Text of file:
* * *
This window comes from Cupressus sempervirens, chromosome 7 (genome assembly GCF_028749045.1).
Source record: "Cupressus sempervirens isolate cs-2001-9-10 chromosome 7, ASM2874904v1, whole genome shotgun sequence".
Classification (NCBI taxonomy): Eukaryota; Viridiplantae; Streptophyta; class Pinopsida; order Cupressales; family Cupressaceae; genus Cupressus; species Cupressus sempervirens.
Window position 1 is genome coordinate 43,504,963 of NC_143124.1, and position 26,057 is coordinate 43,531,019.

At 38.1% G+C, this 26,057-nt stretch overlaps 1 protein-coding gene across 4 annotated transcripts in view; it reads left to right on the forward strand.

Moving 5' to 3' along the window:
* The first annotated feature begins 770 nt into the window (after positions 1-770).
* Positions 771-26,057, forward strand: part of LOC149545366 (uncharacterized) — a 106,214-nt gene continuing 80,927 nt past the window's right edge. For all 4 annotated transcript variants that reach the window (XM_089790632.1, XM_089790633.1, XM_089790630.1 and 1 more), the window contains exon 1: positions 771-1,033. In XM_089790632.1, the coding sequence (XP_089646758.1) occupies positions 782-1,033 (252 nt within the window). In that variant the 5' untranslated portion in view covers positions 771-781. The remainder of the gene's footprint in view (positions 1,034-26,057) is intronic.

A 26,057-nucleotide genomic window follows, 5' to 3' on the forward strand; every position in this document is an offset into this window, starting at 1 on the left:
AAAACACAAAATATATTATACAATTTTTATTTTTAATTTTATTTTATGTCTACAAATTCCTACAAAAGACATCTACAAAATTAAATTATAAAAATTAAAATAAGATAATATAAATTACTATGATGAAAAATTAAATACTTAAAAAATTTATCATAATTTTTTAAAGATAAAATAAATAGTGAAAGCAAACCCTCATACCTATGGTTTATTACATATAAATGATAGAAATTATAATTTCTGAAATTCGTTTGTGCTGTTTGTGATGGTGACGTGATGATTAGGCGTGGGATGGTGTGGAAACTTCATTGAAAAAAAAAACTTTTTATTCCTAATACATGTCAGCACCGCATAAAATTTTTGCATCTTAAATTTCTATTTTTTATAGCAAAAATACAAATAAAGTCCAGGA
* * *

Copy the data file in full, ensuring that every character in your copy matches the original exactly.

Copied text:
This window comes from Cupressus sempervirens, chromosome 7 (genome assembly GCF_028749045.1).
Source record: "Cupressus sempervirens isolate cs-2001-9-10 chromosome 7, ASM2874904v1, whole genome shotgun sequence".
Classification (NCBI taxonomy): Eukaryota; Viridiplantae; Streptophyta; class Pinopsida; order Cupressales; family Cupressaceae; genus Cupressus; species Cupressus sempervirens.
Window position 1 is genome coordinate 43,504,963 of NC_143124.1, and position 26,057 is coordinate 43,531,019.

At 38.1% G+C, this 26,057-nt stretch overlaps 1 protein-coding gene across 4 annotated transcripts in view; it reads left to right on the forward strand.

Moving 5' to 3' along the window:
* The first annotated feature begins 770 nt into the window (after positions 1-770).
* Positions 771-26,057, forward strand: part of LOC149545366 (uncharacterized) — a 106,214-nt gene continuing 80,927 nt past the window's right edge. For all 4 annotated transcript variants that reach the window (XM_089790632.1, XM_089790633.1, XM_089790630.1 and 1 more), the window contains exon 1: positions 771-1,033. In XM_089790632.1, the coding sequence (XP_089646758.1) occupies positions 782-1,033 (252 nt within the window). In that variant the 5' untranslated portion in view covers positions 771-781. The remainder of the gene's footprint in view (positions 1,034-26,057) is intronic.

A 26,057-nucleotide genomic window follows, 5' to 3' on the forward strand; every position in this document is an offset into this window, starting at 1 on the left:
AAAACACAAAATATATTATACAATTTTTATTTTTAATTTTATTTTATGTCTACAAATTCCTACAAAAGACATCTACAAAATTAAATTATAAAAATTAAAATAAGATAATATAAATTACTATGATGAAAAATTAAATACTTAAAAAATTTATCATAATTTTTTAAAGATAAAATAAATAGTGAAAGCAAACCCTCATACCTATGGTTTATTACATATAAATGATAGAAATTATAATTTCTGAAATTCGTTTGTGCTGTTTGTGATGGTGACGTGATGATTAGGCGTGGGATGGTGTGGAAACTTCATTGAAAAAAAAAACTTTTTATTCCTAATACATGTCAGCACCGCATAAAATTTTTGCATCTTAAATTTCTATTTTTTATAGCAAAAATACAAATAAAGTCCAGGA